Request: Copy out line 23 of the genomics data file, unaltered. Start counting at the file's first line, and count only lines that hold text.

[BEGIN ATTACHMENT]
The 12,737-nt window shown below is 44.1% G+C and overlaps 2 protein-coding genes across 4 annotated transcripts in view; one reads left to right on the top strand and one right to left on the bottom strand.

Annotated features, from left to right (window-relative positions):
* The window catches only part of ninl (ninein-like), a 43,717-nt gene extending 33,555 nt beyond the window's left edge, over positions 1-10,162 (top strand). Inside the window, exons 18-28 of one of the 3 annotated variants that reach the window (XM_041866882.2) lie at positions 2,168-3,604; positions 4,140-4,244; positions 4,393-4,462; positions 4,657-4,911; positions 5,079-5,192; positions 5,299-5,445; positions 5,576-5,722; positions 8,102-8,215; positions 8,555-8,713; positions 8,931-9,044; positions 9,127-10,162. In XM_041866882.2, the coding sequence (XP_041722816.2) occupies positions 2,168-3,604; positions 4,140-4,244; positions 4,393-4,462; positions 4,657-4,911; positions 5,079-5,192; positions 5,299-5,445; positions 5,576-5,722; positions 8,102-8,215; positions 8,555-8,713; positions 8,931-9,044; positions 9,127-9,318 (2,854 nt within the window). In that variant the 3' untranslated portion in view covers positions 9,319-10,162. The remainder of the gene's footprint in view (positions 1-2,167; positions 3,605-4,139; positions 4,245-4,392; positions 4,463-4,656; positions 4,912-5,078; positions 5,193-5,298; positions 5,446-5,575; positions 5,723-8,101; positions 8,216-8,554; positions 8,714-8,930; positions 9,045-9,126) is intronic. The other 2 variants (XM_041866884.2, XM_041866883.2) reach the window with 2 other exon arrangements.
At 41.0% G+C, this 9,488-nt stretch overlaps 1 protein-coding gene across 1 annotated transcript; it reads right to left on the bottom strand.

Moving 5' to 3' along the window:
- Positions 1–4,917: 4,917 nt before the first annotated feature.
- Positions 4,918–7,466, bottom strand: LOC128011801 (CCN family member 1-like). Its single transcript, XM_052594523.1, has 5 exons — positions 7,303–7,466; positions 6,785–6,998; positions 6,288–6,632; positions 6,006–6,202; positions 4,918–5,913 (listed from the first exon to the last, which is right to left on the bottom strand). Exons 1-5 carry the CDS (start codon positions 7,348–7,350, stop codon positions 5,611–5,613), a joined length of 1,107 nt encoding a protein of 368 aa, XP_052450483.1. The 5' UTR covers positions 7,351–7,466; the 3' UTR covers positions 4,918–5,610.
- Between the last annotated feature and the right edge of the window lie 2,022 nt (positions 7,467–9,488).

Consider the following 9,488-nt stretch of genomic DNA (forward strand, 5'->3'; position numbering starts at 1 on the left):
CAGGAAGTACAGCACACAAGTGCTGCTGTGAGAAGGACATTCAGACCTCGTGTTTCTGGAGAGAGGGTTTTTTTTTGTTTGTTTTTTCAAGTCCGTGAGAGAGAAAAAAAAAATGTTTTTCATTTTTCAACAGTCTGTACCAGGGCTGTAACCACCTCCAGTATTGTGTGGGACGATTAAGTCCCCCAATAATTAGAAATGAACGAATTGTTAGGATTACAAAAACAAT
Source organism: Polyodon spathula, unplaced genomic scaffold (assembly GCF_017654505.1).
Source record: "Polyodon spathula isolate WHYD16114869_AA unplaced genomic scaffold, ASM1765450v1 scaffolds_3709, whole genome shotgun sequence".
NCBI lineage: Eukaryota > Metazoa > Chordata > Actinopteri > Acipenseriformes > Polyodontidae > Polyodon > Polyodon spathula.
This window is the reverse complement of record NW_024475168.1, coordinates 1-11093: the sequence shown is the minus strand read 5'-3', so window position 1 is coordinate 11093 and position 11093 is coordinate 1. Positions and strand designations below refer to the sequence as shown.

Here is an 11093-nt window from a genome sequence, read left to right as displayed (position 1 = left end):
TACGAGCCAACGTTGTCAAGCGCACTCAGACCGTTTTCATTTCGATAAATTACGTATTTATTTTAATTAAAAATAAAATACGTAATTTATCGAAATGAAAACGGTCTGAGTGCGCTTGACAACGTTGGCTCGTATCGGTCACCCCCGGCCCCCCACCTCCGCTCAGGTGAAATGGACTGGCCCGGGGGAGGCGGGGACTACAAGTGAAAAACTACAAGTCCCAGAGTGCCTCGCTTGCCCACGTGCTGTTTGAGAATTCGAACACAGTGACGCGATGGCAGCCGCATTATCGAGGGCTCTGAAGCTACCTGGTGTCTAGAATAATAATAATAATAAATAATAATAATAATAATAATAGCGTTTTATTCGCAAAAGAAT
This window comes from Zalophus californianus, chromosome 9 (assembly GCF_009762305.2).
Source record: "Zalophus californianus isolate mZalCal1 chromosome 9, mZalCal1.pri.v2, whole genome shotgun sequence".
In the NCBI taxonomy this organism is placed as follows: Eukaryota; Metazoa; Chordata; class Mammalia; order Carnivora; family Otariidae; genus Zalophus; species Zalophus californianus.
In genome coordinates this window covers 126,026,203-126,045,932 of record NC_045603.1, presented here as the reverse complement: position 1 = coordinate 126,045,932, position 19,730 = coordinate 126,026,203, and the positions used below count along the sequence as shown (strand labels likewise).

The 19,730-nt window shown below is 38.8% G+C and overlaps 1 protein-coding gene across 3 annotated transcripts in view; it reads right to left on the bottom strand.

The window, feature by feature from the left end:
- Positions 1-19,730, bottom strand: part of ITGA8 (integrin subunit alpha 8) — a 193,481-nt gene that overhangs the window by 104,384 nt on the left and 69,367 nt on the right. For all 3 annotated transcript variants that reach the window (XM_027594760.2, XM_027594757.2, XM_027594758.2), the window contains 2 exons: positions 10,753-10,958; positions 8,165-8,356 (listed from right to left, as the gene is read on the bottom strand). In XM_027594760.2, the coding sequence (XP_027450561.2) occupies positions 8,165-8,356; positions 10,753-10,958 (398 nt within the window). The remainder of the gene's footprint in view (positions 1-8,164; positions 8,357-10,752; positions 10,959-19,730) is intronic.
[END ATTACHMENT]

- Positions 1-19,730, bottom strand: part of ITGA8 (integrin subunit alpha 8) — a 193,481-nt gene that overhangs the window by 104,384 nt on the left and 69,367 nt on the right. For all 3 annotated transcript variants that reach the window (XM_027594760.2, XM_027594757.2, XM_027594758.2), the window contains 2 exons: positions 10,753-10,958; positions 8,165-8,356 (listed from right to left, as the gene is read on the bottom strand). In XM_027594760.2, the coding sequence (XP_027450561.2) occupies positions 8,165-8,356; positions 10,753-10,958 (398 nt within the window). The remainder of the gene's footprint in view (positions 1-8,164; positions 8,357-10,752; positions 10,959-19,730) is intronic.